Michigan cosmetology school agrees to $2.8M settlement in an unpaid labor dispute

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DETROIT — A judge has approved a $2.8 million settlement in a dispute over unpaid work performed by aspiring hair stylists at a Michigan cosmetology school.

Roughly 1,500 people will get some compensation for cleaning floors, washing towels and stocking shelves when they were students at Douglas J Aveda Institute, attorney John Philo said Monday.

The Sugar Law Center for Economic and Social Justice filed a class-action lawsuit, alleging violations of federal labor law. Philo said the work performed by students was not directly connected to their cosmetology education.

“What this case says is there are limits to what you can ask of your students,” said Philo, who handled the case with attorney Kathryn Bruner James.

U.S. District Judge Judith Levy, who made key rulings in favor of students during years of litigation, signed off on the settlement on Dec. 21. The school admitted no liability.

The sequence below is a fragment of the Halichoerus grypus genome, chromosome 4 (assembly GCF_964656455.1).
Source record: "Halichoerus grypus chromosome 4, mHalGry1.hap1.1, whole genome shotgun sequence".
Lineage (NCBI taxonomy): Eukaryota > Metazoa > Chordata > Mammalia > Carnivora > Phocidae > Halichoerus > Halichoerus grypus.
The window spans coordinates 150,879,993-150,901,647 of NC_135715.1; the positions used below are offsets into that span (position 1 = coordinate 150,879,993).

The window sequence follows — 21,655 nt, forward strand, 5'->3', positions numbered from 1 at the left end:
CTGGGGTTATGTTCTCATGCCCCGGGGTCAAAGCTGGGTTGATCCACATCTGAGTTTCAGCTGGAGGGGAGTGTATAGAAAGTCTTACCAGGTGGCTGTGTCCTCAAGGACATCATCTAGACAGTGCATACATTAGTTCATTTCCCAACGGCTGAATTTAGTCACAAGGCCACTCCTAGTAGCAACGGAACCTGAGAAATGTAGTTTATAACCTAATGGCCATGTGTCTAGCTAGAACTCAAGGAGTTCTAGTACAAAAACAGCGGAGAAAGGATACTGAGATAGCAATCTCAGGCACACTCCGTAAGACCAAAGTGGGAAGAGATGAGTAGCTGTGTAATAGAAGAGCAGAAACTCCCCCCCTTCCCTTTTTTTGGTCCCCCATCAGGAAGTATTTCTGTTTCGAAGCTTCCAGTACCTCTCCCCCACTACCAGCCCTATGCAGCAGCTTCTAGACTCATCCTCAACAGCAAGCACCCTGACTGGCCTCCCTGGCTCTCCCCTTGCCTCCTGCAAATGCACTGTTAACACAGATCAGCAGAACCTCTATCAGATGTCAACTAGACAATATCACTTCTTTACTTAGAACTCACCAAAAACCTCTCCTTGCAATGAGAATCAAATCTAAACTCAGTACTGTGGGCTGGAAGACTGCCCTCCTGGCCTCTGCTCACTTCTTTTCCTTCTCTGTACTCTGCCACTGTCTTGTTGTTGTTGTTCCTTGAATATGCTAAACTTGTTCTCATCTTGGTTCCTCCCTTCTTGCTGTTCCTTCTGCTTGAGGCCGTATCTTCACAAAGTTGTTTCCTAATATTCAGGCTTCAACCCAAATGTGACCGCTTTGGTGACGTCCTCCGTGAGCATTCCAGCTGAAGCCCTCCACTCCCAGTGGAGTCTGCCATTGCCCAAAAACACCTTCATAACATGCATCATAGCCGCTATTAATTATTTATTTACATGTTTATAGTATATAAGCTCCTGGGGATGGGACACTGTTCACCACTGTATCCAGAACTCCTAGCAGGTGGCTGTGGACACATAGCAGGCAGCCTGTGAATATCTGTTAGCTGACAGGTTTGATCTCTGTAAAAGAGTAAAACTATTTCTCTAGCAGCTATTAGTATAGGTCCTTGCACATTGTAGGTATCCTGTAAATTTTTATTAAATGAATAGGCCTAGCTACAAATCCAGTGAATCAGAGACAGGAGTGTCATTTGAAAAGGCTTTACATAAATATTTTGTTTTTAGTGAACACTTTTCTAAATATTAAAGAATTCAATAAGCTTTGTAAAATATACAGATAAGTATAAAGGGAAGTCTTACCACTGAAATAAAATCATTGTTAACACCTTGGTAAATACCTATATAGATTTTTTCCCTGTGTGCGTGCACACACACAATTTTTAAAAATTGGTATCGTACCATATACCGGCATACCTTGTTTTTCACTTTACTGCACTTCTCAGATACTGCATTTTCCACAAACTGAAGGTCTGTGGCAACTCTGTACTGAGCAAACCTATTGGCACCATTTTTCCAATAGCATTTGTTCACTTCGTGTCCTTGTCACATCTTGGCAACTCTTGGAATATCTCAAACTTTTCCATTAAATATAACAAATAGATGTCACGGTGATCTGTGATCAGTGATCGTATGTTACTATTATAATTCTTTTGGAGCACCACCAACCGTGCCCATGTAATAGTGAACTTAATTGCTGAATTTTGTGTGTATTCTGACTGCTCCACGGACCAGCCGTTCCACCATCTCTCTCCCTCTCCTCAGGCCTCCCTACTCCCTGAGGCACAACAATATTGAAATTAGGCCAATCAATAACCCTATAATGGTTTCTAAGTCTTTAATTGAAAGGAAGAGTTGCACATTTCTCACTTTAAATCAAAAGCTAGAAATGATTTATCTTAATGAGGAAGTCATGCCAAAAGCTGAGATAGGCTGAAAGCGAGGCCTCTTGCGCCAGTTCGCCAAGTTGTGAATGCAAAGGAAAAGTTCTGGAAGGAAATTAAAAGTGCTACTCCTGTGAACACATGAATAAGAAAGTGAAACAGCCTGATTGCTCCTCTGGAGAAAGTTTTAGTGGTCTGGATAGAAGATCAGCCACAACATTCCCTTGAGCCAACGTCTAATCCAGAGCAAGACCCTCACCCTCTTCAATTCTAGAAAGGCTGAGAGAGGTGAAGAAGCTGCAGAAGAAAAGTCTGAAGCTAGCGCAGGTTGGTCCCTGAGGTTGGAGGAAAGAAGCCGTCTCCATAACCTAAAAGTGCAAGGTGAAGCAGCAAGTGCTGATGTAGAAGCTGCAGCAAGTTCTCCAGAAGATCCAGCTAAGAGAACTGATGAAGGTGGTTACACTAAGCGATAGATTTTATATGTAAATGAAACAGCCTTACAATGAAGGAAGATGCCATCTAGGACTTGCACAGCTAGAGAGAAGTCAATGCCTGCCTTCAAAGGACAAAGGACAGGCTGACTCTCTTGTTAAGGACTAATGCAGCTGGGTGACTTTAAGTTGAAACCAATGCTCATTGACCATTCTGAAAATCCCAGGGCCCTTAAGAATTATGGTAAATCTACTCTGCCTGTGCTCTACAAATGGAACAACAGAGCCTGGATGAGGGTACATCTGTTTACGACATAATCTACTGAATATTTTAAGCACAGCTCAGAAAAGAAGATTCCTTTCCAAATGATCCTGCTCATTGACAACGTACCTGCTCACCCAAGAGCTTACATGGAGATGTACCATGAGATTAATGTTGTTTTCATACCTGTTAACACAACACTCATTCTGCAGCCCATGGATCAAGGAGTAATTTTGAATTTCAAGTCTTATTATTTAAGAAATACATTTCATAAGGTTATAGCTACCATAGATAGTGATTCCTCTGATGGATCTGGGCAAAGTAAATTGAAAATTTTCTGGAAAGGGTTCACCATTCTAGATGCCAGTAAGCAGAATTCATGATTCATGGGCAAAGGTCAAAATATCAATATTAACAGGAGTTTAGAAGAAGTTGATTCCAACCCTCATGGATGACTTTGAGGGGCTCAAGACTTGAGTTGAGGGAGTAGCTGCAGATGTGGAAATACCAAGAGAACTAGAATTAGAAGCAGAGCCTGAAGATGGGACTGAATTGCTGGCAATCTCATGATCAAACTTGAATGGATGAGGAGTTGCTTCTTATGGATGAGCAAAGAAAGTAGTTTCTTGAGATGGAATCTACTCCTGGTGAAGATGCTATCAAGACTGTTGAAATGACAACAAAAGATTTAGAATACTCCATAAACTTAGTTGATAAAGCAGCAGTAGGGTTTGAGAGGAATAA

An email seeking comment from a lawyer for the school was not immediately returned.

Philo said compensation for former students who have registered for the settlement will depend on the number of hours worked. The lawsuit was filed in 2014.

“It’s potentially thousands of dollars for some people. Some others are likely to average hundreds,” he said.

Nearly 30% of the deal, $794,000, will go to lawyers for the students.

Earlier in the case, Joy Eberline, who completed the program in 2012 and passed a state licensing exam, said there was always laundry — “load after load of towels, of course, washing them, drying them, folding them, putting them in the cabinets where they belong.”

The school has locations in Ann Arbor, East Lansing, Grand Rapids and Royal Oak. Tuition for the cosmetology program is more than $20,000.

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